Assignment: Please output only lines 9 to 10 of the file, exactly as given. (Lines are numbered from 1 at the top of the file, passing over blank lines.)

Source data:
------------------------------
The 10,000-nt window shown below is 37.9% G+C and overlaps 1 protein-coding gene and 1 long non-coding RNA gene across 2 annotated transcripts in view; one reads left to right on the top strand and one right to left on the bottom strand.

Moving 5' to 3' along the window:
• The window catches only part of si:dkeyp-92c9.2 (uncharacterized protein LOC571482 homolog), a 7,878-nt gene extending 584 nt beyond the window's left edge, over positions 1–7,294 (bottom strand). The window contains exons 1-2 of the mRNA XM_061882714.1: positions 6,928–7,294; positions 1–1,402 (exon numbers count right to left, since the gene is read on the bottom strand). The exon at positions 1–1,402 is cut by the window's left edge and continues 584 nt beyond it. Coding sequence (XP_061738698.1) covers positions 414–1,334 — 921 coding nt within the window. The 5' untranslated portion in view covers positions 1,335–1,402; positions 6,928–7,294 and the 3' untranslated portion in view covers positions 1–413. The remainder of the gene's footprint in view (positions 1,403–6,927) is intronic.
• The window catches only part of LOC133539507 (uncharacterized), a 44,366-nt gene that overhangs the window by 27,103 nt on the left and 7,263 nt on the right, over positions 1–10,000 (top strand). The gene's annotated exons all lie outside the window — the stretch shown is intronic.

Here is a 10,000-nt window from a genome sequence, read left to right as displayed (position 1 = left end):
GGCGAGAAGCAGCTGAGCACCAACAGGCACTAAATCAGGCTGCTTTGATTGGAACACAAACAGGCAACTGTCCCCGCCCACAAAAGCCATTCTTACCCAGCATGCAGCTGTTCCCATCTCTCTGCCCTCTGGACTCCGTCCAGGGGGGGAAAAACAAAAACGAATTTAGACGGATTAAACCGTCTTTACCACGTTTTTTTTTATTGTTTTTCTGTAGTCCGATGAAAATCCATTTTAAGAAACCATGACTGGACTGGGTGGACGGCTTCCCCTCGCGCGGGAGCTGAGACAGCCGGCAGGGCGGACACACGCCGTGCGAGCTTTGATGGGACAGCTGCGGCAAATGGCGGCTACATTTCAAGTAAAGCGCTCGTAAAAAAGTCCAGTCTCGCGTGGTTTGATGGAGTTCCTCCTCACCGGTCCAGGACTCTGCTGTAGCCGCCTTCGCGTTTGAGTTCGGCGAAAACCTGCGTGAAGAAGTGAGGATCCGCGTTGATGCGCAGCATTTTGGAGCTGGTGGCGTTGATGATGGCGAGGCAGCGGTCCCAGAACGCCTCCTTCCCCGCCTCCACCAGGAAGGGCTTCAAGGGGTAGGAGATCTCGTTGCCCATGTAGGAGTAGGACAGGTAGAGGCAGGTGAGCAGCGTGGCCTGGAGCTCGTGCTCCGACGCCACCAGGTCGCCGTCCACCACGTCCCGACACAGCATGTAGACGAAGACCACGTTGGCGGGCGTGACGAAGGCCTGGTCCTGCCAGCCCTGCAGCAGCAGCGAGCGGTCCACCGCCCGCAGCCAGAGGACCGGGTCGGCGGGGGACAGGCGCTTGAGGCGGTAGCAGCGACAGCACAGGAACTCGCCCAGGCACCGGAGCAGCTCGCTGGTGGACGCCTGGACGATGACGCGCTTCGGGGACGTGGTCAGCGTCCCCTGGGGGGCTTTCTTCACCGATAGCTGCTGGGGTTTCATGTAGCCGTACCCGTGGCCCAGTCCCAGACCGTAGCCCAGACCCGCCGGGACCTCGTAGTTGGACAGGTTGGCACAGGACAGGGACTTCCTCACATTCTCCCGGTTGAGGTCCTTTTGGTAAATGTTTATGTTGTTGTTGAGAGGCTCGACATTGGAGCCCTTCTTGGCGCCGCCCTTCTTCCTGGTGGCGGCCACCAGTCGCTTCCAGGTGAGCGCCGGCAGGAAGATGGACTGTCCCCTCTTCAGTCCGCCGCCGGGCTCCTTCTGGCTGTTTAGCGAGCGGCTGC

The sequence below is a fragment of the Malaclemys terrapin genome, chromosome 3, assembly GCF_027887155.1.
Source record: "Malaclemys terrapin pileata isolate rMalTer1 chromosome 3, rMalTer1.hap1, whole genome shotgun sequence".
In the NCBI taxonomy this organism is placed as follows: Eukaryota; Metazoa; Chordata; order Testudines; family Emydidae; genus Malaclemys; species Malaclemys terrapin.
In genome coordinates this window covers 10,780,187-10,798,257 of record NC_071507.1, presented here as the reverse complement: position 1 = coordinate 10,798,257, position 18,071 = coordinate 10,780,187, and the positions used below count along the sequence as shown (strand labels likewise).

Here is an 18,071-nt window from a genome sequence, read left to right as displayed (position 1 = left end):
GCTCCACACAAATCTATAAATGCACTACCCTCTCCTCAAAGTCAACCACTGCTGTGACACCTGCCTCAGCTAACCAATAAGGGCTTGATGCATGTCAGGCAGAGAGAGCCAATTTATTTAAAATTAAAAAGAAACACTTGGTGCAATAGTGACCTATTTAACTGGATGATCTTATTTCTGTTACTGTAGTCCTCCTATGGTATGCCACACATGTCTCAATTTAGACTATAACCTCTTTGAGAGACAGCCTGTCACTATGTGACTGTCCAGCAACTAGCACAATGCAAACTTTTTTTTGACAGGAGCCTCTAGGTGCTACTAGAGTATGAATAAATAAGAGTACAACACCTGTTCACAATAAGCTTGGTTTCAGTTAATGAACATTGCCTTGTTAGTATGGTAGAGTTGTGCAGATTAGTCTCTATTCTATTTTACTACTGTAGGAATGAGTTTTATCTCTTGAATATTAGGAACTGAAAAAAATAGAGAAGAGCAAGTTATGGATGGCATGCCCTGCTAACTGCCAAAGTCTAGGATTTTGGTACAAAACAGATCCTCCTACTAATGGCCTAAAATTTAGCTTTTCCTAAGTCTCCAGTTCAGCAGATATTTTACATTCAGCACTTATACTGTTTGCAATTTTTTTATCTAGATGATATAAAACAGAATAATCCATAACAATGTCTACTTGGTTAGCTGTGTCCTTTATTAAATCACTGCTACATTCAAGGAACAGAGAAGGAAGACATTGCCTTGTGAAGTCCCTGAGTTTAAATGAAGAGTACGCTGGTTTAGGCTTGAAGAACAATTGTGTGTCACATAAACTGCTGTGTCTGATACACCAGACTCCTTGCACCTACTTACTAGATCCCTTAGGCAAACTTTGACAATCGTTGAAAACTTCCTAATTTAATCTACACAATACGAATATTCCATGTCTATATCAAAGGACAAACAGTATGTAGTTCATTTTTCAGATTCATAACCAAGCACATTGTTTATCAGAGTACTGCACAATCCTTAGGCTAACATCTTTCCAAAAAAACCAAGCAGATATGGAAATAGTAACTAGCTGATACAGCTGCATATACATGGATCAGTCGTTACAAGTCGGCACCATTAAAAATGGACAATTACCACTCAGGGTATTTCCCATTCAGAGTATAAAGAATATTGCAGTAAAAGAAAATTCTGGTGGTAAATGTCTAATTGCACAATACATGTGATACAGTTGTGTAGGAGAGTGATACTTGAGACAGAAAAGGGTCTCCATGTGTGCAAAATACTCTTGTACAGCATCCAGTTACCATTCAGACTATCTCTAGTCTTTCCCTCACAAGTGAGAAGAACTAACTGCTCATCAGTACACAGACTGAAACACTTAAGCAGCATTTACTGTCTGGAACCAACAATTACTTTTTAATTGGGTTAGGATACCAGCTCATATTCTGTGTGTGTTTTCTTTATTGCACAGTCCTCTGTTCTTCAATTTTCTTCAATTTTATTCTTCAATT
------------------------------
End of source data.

In the NCBI taxonomy this organism is placed as follows: Eukaryota; Metazoa; Chordata; order Testudines; family Emydidae; genus Malaclemys; species Malaclemys terrapin.
In genome coordinates this window covers 10,780,187-10,798,257 of record NC_071507.1, presented here as the reverse complement: position 1 = coordinate 10,798,257, position 18,071 = coordinate 10,780,187, and the positions used below count along the sequence as shown (strand labels likewise).